Turkish troops advance inside northern Syria
President Recep Tayyip Erdogan lauded the advance of Turkish troops into northern Syria in what he called a drive to cleanse a 3,000-square-mile swath of territory of militants and Kurdish fighters.
Turkish troops, in collaboration with Syrian rebels, have entered the "Islamic State" (IS) stronghold of Al-Bab, 30 kilometers (20 miles) south of Turkey's border.
Independent observers said Turkey's military controlled just 10 percent of the city and much of the suburbs north and west of it. They add that Turkish forces are meeting strong resistance, and that military casualties are on the rise.
One Turkish soldier was killed and three others were wounded in clashes on Sunday, according to the private news agency Dogan, which cited military sources.
The death toll for Turkish troops fighting in Syria is now at 67. The three injured soldiers were evacuated from Al-Bab and taken to hospitals in Turkey's Kilis and Gaziantep provinces near the Syrian border, Dogan reported.
Erdogan painted a much rosier picture on Sunday during a press conference before departing for a tour of Gulf nations.
"Al-Bab is now besieged from all fronts," Erdogan said, adding that Turkey's forces had entered the city with Syrian rebels. It is "only a matter of time" before the allied forces take full control of the flash point town, he said.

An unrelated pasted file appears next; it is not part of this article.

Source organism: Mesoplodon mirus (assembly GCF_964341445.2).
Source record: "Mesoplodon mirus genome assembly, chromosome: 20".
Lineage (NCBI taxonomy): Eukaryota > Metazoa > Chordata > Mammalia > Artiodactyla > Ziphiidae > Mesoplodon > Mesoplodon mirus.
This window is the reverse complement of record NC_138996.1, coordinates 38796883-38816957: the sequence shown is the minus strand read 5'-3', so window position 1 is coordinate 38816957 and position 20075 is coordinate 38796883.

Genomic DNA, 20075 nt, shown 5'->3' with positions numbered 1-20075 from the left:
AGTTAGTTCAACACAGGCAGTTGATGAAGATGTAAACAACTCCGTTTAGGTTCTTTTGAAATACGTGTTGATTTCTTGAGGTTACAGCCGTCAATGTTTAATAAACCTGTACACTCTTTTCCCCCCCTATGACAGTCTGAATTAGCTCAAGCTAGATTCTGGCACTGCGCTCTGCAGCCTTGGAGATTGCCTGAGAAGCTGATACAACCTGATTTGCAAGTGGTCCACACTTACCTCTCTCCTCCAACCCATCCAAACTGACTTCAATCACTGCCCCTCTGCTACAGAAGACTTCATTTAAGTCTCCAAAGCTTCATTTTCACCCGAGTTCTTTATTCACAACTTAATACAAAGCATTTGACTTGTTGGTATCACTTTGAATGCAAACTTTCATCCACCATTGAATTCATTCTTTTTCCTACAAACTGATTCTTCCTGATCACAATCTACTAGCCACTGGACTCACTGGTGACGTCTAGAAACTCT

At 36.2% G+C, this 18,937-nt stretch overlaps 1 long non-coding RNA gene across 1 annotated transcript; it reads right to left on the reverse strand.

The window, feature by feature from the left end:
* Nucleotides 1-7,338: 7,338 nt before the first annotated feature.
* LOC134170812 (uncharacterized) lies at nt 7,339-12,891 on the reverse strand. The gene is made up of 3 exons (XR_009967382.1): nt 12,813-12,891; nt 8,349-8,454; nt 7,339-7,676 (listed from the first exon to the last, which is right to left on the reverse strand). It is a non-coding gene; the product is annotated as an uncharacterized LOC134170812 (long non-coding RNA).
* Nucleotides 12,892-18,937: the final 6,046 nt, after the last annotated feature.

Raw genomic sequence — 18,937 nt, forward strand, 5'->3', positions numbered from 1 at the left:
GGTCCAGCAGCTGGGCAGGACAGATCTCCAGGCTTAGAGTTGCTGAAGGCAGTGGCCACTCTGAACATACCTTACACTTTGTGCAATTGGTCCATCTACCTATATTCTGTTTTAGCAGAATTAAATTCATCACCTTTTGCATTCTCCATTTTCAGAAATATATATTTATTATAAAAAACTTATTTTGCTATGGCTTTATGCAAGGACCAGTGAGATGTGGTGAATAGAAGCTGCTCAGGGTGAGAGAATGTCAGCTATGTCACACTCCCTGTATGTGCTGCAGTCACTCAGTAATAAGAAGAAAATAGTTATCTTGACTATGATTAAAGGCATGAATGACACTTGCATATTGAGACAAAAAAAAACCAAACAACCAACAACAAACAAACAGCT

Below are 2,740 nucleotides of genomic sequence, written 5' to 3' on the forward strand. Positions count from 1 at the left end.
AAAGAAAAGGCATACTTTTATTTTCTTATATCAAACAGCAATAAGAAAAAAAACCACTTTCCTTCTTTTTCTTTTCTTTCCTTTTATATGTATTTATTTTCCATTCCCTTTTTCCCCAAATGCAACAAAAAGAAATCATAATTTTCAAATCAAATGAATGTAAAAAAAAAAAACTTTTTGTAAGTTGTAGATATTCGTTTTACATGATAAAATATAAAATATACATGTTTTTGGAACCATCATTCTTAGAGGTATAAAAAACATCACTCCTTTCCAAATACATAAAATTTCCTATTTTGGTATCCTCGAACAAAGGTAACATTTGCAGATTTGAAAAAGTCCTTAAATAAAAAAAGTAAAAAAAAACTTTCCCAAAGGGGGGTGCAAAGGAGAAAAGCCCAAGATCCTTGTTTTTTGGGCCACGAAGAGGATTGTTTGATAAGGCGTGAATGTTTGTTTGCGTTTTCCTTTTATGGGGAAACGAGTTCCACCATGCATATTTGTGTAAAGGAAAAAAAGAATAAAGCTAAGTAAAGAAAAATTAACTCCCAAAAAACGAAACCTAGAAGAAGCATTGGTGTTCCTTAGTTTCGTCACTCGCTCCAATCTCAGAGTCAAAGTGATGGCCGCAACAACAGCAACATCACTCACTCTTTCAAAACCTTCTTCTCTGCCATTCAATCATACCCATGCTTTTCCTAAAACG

"Daesh forces have begun leaving Al-Bab completely," he added, using an Arabic acronym for IS.
The Turkish army launched its military campaign - dubbed Euphrates Shield - inside Syra nearly six months ago, with the aim of clearing its border region of IS militants and Kurdish fighters.
On to Raqqa
Erdogan stressed that Turkey's incursion will not end with al-Bab, "which is not our final target." Troops would ultimately press on to Raqqa - about 175 kilometers southeast of al-Bab.
"The ultimate goal is to cleanse a 5,000-square-kilometer area," Erdogan said.
"Our final target is to clean the region from Daesh," Erdogan said. "Daesh's main center is not Al-Bab but Raqqa. Once Raqqa is cleared, this region will be a terror-free area."
Erdogan said he had already discussed his plans with US President Donald Trump earlier this week.
He also said Turkish forces had no plans to stay in Syria once the area had been cleared of both IS and Kurdish YPG militia fighters, whom his government sees as a hostile force.
Turkey has repeatedly called for a "safe zone" inside Syria supported by a no-fly zone, which officials believe could help alleviate the burden of accommodating Syrian refugees.
About 2.7 million Syrian citizens have sought refuge in Turkey during the nearly six-year civil war.
bik/mkg (AFP, Reuters)